|Watercolor of Austen|
Austen's landscape has always seemed to be far more treacherous and dangerous for a young woman than seems apt for a "romance novel" label. A young woman may fall very far, may plunge entirely out of her world. The stakes are far higher in Austen's books than any of our contemporary romances can attain, given the mainstream beliefs of our society.
Likewise, the meaning of the marriage plot in Austen is much grander than "romance novel" can convey. The pressing human question of how to live is, I find, often answered in Austen, and it is presented in the framework of the desire of men and women to become "one flesh." How strange that wish must often appear today, so unfashionable, so spiritual in nature! Yet clearly many, many people are still drawn by Austen.
With a sometimes-satiric pen, Austen offers a range of unions, from shattered or quietly failed to perfect, but a young woman (and her somewhat-less-young man) only makes it to perfect union by making mistakes and learning from them. On the way to her perfect marriage, Elizabeth Bennett turns down both an offer of pedantry and silliness and an offer of wealth and increased reputation; she learns about her own errors of discernment, and she changes, as does her future husband, Mr. Fitzwilliam Darcy, each one schooled by the other and by the painful results of mistaken ideas.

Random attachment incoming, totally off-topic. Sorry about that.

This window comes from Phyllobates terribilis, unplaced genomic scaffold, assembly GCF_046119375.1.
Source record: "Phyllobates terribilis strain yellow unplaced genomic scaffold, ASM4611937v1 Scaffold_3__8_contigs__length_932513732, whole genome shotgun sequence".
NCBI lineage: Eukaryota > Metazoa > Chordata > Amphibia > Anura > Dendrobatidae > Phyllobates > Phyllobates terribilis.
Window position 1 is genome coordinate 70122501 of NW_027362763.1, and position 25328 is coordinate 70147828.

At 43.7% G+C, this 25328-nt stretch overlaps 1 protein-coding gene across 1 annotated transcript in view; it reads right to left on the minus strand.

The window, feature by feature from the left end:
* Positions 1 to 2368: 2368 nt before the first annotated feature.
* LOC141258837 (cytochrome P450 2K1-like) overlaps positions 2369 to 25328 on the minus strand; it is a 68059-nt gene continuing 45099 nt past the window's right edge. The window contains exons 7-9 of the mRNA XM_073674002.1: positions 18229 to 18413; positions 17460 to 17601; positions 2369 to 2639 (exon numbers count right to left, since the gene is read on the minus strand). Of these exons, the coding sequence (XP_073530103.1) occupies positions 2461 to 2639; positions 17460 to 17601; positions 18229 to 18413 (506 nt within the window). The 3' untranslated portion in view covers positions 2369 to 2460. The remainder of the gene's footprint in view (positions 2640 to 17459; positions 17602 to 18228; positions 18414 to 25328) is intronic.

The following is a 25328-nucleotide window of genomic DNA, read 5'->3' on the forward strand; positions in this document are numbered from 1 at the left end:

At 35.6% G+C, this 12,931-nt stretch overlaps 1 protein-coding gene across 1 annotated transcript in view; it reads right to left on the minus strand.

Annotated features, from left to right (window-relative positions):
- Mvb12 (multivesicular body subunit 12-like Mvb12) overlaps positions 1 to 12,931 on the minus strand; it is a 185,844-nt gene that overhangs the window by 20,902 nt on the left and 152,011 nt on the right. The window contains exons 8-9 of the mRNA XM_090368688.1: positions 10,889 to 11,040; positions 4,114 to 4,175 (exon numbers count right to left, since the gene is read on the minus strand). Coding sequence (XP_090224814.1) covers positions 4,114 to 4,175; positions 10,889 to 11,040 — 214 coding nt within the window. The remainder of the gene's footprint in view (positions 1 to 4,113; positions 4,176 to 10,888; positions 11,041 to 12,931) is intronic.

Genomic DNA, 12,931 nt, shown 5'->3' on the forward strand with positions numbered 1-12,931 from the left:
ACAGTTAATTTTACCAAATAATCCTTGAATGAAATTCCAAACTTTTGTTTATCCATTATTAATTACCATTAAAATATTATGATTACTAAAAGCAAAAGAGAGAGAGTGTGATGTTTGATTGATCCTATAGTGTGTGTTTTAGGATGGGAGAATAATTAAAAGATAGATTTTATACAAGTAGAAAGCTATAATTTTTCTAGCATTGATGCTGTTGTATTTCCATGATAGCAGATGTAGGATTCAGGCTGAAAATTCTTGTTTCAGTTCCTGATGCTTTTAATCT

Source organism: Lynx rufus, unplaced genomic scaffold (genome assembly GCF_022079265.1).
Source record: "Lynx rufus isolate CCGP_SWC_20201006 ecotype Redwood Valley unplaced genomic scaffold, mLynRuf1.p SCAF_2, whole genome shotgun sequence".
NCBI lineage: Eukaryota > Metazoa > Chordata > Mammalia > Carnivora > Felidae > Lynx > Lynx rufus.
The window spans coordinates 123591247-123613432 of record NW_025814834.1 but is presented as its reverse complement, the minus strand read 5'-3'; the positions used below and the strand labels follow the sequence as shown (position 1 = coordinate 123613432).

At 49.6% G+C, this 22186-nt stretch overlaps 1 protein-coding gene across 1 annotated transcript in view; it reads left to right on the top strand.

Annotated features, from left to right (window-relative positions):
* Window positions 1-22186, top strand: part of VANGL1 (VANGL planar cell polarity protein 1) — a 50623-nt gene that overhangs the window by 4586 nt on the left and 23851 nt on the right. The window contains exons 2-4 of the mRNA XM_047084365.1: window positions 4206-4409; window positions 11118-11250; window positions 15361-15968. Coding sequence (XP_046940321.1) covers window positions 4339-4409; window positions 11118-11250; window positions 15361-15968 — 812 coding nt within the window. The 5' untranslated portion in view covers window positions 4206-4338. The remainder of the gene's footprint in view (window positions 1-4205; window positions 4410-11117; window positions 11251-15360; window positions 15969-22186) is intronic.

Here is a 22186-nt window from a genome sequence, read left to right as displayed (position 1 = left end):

In the course of events, both Lizzie and Darcy are forced to contemplate what it means for a life to hold truth and virtue, and by the time they do marry, the reader is quite sure that both have increased in understanding. They have each become more generous and more clear-eyed about what is true beauty and goodness. They come together without anger, without scorn for the one of less wealth and standing or the one who is less socially adept, without conceit, without impediments of conventional thought. Each sees the other clearly. They are at last ready for a marriage.
Austen's books possess heroines who are coming to wholeness and seizing the great transcendentals of truth and goodness within a certain societal framework--one that is relentless in its demands and sometimes cruel--the need of genteel (though lively) Christian gentlewomen to marry and so find a safe place in the world. The novels are alchemical vessels of transformation and coming to knowledge. Their heroines are learning how to live and contemplating the promise of becoming one with another human being, their struggles set in a world where most unions don't work, and most people don't know how to live.